Once you’ve defined how to solve the problem and how to address the needs of the user, the next step is to build the solution. Here are a few guiding principles to consider:
1. Start Small: Structure a solution that increases your odds of success. This could mean, at the onset, having the discipline to not take on big problems that require complex AI solutions. Instead, a more effective strategy is to prioritize solutions to problems that are less complex because this increases the odds of success. This approach also provides the added benefit of building AI momentum within the organization.
2. Augmentation versus Automation: The term AI is synonymous with automation because AI allows users to delegate repetitive or undesirable tasks that were previously done manually to computers. However, there are times when users prefer to work with AI instead of fully automating the task. Here are two reasons: :
- The implications of a false positive or false negative are high: For example, use cases where an error may compromise human safety or increase financial risk, the benefit of fully automating a task may not outweigh the cost.
- Augmentation can be an effective way to incrementally work towards automation. The value of partially automating a solution can reduce the time and bolster the ability for the developer and the model to learn faster.
Data is a Distraction
There comes a time during the design of an AI solution where the fear of having too little data is raised. At this point, the wheels grind to a halt and the whole project can get derailed by shifting the focus away from the user problem. Instead, efforts are shifted to mindless exercises of accumulating huge amounts of data, creating data infrastructure, and data quality and cleaning exercises.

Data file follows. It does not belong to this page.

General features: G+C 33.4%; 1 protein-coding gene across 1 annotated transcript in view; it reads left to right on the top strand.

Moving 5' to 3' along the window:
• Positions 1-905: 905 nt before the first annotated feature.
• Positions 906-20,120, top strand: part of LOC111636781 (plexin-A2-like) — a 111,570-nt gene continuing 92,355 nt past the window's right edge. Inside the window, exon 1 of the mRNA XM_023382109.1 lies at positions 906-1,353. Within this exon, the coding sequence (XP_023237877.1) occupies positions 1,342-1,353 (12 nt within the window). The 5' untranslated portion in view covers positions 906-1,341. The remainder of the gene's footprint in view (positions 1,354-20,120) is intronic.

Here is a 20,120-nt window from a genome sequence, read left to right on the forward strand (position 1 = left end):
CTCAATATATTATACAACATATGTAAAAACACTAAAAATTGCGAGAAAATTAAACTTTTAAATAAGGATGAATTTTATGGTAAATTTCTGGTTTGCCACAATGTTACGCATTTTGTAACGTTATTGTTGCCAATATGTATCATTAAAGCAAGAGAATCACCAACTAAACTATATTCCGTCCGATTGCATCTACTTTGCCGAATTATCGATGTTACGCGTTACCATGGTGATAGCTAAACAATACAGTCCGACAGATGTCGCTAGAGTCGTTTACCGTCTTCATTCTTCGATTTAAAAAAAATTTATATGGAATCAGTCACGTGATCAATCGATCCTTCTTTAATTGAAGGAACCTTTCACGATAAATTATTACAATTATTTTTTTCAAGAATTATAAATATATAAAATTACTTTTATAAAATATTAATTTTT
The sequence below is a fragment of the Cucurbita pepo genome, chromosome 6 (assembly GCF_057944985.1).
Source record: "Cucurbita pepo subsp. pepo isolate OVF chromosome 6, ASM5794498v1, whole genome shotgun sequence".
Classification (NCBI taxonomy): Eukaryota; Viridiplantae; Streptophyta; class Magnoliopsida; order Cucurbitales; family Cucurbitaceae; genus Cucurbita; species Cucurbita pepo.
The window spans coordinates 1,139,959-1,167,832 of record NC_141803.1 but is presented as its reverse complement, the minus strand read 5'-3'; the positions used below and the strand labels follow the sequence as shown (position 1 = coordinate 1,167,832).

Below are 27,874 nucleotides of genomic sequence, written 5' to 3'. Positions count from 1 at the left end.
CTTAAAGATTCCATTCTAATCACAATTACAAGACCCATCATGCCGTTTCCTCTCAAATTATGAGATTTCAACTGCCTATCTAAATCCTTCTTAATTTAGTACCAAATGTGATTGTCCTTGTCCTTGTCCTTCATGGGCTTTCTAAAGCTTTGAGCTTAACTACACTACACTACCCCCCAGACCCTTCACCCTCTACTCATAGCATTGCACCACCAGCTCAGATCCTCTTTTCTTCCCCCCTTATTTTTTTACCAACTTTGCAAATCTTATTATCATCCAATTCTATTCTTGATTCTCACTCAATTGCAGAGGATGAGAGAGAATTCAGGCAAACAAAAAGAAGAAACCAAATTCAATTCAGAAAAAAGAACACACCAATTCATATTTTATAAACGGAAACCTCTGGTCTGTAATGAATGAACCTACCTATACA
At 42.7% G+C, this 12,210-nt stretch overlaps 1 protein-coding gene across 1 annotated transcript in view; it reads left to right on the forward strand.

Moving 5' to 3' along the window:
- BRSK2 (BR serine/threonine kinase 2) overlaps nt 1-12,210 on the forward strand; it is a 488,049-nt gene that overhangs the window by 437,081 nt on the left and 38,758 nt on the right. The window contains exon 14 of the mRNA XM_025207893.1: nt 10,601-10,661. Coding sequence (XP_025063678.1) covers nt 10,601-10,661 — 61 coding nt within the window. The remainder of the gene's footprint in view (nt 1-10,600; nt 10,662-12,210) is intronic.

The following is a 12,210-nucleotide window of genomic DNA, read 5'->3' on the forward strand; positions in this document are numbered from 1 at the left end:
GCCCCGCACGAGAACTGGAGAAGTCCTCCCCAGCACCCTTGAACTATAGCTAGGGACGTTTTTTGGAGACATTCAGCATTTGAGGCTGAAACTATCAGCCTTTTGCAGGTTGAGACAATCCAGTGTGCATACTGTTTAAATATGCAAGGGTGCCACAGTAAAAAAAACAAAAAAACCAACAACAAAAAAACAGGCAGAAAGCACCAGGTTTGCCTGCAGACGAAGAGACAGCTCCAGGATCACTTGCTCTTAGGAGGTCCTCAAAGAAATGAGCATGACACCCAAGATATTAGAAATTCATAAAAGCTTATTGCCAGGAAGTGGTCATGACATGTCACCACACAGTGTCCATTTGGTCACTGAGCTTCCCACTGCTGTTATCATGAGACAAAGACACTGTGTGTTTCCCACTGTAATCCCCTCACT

This is not to say that data isn’t important, but it shouldn’t come at the cost of compromising the user experience. Data, model, and user experience are interdependent and cannot be solved independently. Spending time on data alone risks acquiring the wrong data and creating ineffective infrastructure. Building models and exposing them to the user can help to inform the data acquisition process. Many of the questions around volume, state, and predictiveness of the data can only be answered by building the machine learning model. The question of whether the model’s insights are needed, useful, and actionable can only be answered once the targeted user is exposed to them.
Finally, AI applications should be designed to collect their own data to enable scaling. Autonomous vehicles are a good example of this. The “autopilot” is essentially an application on four wheels driving around gathering data. Each time the driver intervenes and corrects the AI, it learns valuable feedback. This improves the autopilot’s predictions and thus increases the number of times humans choose to engage this feature. As a result, more autonomous driving data is gathered. Instead of aiming to collect data upfront, AI application designers should build this virtuous circle.
What we’ve laid out here might seem eerily familiar for everyone with a background in product development. It seems that the software industry is yet again going through another cycle of “reinventing-the-wheel” with regards to the development of AI solutions. Taking a human-centered approach by starting with user needs and then thinking about how AI can address those needs is a powerful recipe for innovating and building experiences users love.